Location Russia Russia

Blocking of Telegram and legal restrictions on social networks will limit freedom of expression in Russia, says OSCE Representative Désir

VIENNA, 13 April 2018 – The OSCE Representative on Freedom of the Media Harlem Désir expressed his concern about a court’s decision to block the Telegram messaging and social networking application in the Russian Federation.

“The decision to block Telegram is deeply worrying as it hampers the important role of internet intermediaries in facilitating the exercise of the right to freedom of expression. In recent years, Telegram has also become an important channel for the dissemination of information by various media outlets,” Désir said. “I call on the Russian authorities to reconsider this restrictive measure and to promote a free, independent and diverse communications environment.”

The Taganskiy District Court in Moscow ruled to restrict access to Telegram, based on a complaint filed by Roskomnadzor, the federal telecommunications regulator, after the owners of the application refused to provide the security services with decryption keys for its messaging service.

The Representative has looked at the developments concerning Telegram in the wider context of draft amendments to the information law in the Russian Federation, which have introduced the more restrictive regulation of social networks.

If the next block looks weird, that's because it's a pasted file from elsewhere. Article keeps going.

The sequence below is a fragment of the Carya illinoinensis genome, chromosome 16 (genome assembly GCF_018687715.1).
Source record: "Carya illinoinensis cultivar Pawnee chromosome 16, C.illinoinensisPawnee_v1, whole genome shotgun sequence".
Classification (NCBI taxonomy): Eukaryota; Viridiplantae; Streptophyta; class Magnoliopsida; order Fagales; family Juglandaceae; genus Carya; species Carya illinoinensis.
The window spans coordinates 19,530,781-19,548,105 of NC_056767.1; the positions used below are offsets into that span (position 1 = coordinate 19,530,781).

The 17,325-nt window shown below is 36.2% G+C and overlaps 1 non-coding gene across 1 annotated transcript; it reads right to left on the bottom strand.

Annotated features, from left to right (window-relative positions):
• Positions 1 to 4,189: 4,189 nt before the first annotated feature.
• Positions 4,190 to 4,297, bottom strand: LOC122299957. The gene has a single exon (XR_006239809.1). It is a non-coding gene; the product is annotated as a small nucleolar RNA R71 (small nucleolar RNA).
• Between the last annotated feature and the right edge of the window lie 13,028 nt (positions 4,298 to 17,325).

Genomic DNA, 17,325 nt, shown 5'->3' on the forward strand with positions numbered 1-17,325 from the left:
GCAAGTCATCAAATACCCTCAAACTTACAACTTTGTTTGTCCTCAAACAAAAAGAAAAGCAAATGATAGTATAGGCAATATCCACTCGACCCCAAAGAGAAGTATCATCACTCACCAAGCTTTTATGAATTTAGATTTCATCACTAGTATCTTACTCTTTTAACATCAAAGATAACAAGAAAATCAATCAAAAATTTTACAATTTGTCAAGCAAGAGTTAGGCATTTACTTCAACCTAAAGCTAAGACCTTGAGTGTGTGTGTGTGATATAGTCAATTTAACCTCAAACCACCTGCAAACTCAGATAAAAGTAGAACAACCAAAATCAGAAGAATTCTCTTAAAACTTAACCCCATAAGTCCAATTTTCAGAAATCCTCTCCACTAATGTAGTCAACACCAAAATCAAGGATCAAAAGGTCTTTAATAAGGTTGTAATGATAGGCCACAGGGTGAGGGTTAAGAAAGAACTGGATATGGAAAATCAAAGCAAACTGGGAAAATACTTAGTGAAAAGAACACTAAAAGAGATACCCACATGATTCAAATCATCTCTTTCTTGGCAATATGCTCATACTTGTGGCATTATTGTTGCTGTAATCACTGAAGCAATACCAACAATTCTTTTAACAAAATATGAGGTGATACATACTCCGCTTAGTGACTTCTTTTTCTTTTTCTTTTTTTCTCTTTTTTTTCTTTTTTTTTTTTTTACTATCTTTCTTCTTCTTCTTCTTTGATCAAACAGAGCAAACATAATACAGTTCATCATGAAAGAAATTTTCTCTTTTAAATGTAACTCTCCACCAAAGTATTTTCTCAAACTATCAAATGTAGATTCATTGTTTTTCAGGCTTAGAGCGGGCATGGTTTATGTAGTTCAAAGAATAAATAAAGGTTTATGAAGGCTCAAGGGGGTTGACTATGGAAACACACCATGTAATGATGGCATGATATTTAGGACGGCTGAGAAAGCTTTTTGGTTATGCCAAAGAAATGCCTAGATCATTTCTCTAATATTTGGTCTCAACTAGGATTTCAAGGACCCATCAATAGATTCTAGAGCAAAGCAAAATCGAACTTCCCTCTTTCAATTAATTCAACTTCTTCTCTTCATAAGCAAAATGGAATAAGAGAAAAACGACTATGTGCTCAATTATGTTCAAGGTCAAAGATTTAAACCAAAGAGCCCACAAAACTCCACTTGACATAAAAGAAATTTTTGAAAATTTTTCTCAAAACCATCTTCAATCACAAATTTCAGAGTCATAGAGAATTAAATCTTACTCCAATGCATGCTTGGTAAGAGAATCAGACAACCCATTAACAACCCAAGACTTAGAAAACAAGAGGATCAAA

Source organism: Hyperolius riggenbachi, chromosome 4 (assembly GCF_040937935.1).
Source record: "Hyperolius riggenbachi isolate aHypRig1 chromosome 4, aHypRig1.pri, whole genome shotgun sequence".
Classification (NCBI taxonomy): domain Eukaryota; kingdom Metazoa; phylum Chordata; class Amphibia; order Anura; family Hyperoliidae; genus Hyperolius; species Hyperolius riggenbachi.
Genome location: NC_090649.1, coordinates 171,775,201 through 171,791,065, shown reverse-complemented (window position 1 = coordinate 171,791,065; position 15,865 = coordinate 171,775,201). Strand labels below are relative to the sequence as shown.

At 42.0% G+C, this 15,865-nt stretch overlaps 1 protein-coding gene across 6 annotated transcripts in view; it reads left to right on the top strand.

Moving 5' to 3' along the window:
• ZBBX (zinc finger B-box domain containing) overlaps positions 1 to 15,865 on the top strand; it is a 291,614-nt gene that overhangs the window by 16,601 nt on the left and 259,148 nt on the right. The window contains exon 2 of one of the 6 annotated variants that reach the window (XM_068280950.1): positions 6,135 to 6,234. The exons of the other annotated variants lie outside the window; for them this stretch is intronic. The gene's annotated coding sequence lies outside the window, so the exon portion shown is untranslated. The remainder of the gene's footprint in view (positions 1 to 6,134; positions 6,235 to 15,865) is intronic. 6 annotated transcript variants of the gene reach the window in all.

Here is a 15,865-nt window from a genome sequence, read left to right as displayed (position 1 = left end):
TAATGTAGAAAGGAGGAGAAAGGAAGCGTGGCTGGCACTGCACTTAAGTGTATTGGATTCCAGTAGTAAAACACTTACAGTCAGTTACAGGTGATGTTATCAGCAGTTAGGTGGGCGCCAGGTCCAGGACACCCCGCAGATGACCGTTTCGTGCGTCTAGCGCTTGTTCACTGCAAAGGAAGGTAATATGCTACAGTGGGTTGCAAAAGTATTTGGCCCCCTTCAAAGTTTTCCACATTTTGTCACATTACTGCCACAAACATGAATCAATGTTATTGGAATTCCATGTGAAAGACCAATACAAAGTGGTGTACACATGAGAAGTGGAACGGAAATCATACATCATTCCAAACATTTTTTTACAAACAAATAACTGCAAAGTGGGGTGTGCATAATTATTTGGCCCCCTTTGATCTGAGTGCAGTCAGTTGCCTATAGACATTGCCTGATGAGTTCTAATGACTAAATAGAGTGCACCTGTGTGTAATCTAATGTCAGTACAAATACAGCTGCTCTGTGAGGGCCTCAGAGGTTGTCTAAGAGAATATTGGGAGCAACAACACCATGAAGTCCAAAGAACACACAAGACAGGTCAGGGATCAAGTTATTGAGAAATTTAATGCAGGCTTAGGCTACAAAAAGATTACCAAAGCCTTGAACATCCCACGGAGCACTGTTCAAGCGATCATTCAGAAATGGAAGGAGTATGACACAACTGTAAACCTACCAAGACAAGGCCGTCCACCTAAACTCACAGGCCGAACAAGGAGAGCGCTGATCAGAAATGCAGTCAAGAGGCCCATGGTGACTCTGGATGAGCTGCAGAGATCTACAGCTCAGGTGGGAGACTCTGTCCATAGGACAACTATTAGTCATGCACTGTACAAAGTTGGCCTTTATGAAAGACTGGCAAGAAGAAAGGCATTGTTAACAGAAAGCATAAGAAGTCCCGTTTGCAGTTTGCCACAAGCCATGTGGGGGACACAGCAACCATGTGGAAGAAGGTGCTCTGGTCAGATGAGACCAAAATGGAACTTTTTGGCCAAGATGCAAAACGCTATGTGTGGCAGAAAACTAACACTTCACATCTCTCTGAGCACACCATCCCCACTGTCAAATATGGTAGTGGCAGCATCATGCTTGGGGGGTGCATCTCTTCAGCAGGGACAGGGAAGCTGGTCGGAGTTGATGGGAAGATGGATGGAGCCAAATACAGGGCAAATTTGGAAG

“I encourage the members of the State Duma to reconsider their support of the proposed changes as they have a clear potential to limit free speech and freedom of the media, and fall short of the internationally recognized requirements of legality, necessity, and proportionality,” Désir said.

On 12 April, the State Duma adopted, in a first reading, amendments to the Law on Information, Information Technologies and Protection of Information which would, among other things, oblige the social networks to:

  • compromise the anonymity of their users;
  • take down content based on individual complaints and vague procedural requirements;
  • delete any “unverified publicly significant information presented as reliable information” upon authorities’ demand;
  • prevent and delete publication of content that aims at committing a criminal act, revealing state and any other secrets protected by law, publicly calling for or justifying terrorism and extremism, promoting pornography or a “cult of violence”, as well as obscene language posted by the users.

In case of non-compliance, the law allows Roskomnadzor to block the concerned websites.

Désir also noted with regret that on 12 April, the State Duma adopted legislative amendments allowing the authorities to enforce blocking access to online defamatory information once it is considered as such by a court of law and ordered to be withdrawn upon request of the plaintiff.


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